Recently, the Russian government published its 25.7 trillion ruble ($390 billion) plan for the years 2019-2024 [pdf] – Putin’s fourth Presidential term – for socio-economic development.
This is a quick summary on the request of a reader.
PS. Numbers are given using one USD = 60 rubles conversion. All end dates, unless otherwise indicates, refer to 2024.
Healthcare [$30 billion]
This program aims to improve mortality from diseases of the circulatory system, dropping it by a quarter. While Russia has seen major improvements on this score (dropping from ~900/100,000 in the early 2000s to 575/100,000 by 2018, it still has a long way to go; typical rates in the EU are well less than 200/100,000.
On the other hand, the goal of lowering infant mortality from 5.5/1,000 in 2017 to 4.5/1,000 by 2024 has already been half achieved (see above).
There is a major emphasis on improving hospital accessibility and prophylactic care.
There’s even a goal of quadrupling medical equipment exports from $250 million to $1 billion annually (while that’s almost a rounding error in terms of Russian exports, this would presumably imply developing a domestic medical equipment industry – could this be a protective measure against the prospect of ramped up US sanctions?).
Education [$10 billion]
- Nothing really of note – upgrading schools, more IT, etc. (Probably a good thing as marginal returns to more education spending decline steeply).
- Rise from 17th to 10th in Top 500 list of world universities
Demographics [$50 billion]
Goals include increasing healthy life expectancy, increasing the fertility rate to 1.7 children per woman (this would actually fall short of the figures reached in 2013-16; though it does tally with my prediction for the early 2020s), increasing participation in sports.
However, in terms of spending, the vast bulk of the spending – around 90% of it – will go specifically on financial support for families with children and preschooling. There will also be mortgage rates of 6% for families with two or more children.
I looked up the details at RT Russian [Google Translate]:
From January 1, 2019, the amount of state benefits paid in connection with the birth of a child in Russia will increase. Thus, the maximum amount of monthly payments to parents whose children have not reached 1.5 years will exceed 26 thousand rubles, the minimum – 4.5 thousand rubles. At the same time, the maximum amount of maternity allowance will exceed the level of 300 thousand rubles. For at least 140 days of maternity leave, the mother will be able to get 51.9 thousand. Assistance is provided for both employed parents and unemployed. Earlier, Russian President Vladimir Putin said that the total funding of measures to support families with children in the next six years will amount to almost 2.7 trillion rubles. …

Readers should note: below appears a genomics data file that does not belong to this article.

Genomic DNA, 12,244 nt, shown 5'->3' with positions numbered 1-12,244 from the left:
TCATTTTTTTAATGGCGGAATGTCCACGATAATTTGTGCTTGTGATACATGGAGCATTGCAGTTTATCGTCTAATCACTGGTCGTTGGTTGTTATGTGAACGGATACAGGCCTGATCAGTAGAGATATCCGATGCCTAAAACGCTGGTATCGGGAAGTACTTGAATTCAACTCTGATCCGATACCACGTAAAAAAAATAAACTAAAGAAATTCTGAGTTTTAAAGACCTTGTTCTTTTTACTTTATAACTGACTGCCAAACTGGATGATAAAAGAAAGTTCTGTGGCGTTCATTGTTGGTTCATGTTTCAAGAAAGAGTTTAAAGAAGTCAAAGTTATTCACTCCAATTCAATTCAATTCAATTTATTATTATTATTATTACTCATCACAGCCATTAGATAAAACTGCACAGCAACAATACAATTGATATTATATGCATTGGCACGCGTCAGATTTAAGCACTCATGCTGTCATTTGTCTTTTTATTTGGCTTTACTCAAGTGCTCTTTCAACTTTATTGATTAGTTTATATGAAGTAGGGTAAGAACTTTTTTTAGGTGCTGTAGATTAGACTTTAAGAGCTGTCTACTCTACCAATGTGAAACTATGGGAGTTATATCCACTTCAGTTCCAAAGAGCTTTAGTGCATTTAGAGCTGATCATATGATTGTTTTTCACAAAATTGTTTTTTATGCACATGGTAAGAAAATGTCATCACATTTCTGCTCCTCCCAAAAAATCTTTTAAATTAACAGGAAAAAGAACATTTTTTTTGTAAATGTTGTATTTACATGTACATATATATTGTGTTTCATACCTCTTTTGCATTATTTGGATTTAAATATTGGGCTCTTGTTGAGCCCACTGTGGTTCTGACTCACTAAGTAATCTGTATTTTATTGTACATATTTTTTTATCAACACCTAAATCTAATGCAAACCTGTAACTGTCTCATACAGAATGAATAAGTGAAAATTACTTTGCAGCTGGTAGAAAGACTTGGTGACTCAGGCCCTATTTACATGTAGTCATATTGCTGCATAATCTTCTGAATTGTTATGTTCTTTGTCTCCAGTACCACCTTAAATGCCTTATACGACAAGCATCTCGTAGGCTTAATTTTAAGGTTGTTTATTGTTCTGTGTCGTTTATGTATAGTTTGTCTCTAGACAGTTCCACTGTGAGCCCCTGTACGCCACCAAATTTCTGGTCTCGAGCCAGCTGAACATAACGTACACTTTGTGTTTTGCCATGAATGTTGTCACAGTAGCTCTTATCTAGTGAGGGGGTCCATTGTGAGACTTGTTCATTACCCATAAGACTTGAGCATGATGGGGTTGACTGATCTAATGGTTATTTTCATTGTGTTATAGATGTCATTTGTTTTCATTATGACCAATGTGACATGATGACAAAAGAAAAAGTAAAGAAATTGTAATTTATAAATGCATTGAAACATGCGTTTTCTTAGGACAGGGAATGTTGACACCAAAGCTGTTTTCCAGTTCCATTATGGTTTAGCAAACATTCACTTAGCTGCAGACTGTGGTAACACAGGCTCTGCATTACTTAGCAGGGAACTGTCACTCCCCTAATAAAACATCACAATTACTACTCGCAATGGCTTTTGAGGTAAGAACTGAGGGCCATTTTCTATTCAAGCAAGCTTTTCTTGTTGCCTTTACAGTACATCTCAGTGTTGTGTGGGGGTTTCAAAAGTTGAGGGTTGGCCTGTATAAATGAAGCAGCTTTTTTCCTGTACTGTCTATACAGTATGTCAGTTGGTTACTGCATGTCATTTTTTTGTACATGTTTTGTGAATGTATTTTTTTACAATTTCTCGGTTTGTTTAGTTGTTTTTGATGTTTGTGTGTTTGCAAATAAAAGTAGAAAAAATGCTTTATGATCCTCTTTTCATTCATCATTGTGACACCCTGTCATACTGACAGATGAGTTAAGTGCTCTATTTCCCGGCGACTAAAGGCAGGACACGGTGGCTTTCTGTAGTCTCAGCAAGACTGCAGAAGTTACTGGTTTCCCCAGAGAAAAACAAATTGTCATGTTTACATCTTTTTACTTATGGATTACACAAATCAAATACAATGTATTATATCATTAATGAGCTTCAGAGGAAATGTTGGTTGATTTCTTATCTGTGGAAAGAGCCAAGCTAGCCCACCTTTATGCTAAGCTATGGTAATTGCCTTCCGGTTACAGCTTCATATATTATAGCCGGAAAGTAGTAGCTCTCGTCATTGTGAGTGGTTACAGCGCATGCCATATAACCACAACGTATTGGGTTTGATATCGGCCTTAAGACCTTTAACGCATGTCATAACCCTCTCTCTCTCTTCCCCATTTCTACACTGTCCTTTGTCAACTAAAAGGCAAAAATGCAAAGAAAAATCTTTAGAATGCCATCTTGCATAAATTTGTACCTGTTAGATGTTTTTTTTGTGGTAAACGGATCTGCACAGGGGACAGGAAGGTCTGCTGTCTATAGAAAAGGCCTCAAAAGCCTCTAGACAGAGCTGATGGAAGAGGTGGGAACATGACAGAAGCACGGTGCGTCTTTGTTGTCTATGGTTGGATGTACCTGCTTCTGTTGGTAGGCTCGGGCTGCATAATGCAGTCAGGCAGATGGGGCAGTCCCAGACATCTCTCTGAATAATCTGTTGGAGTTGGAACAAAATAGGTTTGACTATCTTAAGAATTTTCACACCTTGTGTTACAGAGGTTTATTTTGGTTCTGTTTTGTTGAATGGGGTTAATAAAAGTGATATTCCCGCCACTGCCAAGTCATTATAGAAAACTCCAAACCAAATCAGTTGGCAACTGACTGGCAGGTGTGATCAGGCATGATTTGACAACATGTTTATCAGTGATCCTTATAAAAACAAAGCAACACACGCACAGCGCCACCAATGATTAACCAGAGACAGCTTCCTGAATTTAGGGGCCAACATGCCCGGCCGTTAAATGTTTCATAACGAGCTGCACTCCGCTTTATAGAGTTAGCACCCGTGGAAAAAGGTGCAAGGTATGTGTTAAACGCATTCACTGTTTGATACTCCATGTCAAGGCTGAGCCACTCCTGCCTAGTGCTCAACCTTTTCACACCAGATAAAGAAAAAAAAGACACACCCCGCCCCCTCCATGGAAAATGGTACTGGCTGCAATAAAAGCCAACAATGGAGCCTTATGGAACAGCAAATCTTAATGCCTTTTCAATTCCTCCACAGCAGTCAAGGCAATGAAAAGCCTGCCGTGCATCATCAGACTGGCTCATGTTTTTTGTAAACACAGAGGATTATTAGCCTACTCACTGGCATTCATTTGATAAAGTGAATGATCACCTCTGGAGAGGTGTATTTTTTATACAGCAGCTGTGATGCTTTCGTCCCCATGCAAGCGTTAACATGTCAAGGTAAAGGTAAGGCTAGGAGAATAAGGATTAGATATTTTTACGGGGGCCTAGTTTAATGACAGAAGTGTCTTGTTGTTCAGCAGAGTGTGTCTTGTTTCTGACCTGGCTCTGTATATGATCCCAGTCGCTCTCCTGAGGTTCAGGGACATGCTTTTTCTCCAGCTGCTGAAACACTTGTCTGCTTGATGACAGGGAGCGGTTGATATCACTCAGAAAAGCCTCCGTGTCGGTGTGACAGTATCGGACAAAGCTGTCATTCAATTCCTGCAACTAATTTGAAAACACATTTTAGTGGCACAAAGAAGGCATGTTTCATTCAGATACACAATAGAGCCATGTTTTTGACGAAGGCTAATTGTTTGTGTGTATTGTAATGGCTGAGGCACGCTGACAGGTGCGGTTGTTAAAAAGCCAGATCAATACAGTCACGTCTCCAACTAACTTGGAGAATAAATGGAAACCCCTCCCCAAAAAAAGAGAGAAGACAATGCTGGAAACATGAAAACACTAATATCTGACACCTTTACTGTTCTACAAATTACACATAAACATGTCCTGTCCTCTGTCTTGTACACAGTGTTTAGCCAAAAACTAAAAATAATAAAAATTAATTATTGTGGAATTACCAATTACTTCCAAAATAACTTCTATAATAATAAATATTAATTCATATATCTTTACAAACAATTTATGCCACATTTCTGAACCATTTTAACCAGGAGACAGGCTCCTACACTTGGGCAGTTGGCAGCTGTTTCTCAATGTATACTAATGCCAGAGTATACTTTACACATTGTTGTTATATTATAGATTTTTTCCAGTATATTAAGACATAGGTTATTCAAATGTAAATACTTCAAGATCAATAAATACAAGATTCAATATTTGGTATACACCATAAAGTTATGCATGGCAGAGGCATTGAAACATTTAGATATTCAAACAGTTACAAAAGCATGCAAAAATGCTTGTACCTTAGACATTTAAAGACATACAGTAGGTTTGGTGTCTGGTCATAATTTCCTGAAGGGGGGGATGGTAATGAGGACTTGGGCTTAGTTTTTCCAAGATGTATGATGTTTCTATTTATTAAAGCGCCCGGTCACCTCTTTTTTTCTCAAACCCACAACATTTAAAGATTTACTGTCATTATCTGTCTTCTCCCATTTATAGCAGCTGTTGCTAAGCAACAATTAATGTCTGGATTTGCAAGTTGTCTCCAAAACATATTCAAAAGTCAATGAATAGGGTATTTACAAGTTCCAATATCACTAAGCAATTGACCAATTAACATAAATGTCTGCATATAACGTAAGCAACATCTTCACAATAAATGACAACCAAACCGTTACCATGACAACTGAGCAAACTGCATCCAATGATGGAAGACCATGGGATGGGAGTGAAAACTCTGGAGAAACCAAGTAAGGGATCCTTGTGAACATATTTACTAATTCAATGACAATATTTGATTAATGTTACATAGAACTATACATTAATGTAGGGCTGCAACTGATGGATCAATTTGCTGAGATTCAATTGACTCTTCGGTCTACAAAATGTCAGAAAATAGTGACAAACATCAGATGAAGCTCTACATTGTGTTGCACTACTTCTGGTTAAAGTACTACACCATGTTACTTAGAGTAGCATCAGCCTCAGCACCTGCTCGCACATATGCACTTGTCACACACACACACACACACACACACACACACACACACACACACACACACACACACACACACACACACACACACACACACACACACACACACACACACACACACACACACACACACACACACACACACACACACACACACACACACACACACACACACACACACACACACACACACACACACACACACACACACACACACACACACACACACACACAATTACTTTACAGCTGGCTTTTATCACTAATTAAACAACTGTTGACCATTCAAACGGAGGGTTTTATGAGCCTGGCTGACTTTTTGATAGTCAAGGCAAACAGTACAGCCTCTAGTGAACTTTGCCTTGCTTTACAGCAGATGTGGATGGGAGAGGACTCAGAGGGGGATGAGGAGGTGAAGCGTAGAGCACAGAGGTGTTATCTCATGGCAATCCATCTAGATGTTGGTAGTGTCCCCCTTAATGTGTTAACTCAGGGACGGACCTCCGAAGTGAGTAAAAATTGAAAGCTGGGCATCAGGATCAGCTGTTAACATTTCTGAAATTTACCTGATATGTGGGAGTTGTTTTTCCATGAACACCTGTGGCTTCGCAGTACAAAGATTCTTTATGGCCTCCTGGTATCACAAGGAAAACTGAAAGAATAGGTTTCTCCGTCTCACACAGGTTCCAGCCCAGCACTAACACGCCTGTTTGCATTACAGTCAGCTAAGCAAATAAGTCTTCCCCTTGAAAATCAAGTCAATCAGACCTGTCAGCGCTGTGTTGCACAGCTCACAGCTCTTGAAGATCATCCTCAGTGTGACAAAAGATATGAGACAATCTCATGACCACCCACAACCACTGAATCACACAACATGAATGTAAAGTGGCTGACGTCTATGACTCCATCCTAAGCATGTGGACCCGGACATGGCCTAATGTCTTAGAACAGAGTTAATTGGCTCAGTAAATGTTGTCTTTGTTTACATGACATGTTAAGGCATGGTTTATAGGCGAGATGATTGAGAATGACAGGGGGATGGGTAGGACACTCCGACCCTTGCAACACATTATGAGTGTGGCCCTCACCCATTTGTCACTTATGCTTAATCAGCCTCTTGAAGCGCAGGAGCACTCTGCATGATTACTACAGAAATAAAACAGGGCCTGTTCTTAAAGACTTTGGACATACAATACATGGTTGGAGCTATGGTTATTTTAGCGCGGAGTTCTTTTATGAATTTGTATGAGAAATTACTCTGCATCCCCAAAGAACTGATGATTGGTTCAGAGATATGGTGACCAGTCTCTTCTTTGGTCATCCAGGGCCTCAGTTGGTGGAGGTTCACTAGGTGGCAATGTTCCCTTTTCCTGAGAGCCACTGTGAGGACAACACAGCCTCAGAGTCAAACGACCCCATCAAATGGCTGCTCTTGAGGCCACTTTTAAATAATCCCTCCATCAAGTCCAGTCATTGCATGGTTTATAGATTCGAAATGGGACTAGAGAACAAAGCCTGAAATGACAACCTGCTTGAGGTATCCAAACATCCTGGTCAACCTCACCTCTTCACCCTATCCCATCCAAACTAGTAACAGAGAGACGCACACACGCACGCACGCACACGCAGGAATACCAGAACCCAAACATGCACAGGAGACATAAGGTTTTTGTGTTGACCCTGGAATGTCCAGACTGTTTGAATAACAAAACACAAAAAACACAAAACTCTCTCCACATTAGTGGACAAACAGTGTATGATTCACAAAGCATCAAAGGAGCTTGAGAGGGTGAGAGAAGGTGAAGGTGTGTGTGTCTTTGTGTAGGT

This type of assistance from the state is more designed for employed parents, since the amount of the benefit should be 40% of the average earnings for the two previous calendar years per one month. The marginal bases for calculating insurance contributions to the Social Insurance Fund for 2017 and 2018 are 755 thousand rubles and 815 thousand rubles.
Essentially, this represents an intensification of the pro-natalist policies that Russia has been pursuing for a decade now. This seems similar to trends in Hungary. Let’s see if it works.
Culture [$2 billion]
- Upgrading museums, libraries, etc.
Roads [$80 billion]
- General points on improving roads, building new roads, reducing congestion, etc.
- Jon Hellevig has a good summary.
- Reduce mortality from accidents by a factor of 3.5x.
- It is falling rapidly, as I point out, but reducing it from 12.8/100,000 to 3.7/100,000 would make Russia as safer as Spain (and safer than Germany). I don’t think that’s close to realistic.
- Graph above (blue line) shows Russian transport deaths / 100,000 people from 1990-2018.
Housing & Urban Environment [$15 billion]
- Make accommodating accessible to middle-income families (new apartments to be available with <8% mortgage rates from today’s 10.6%)
- Increase housing construction to 120 million sqm per year (currently 79 million sqm).
- Substantial funding for ongoing program of beautification of the urban environment.
Ecology [$65 billion]
- Not a typo. This seems a remarkably high number for ecological spending, especially for Russian standards. With this level of investment I think it should become First World in this sphere by 2025.
- First priority, to which $5 billion is allocated, is “effective disposal of waste… including liquidation of all unsanctioned landfills within city borders.”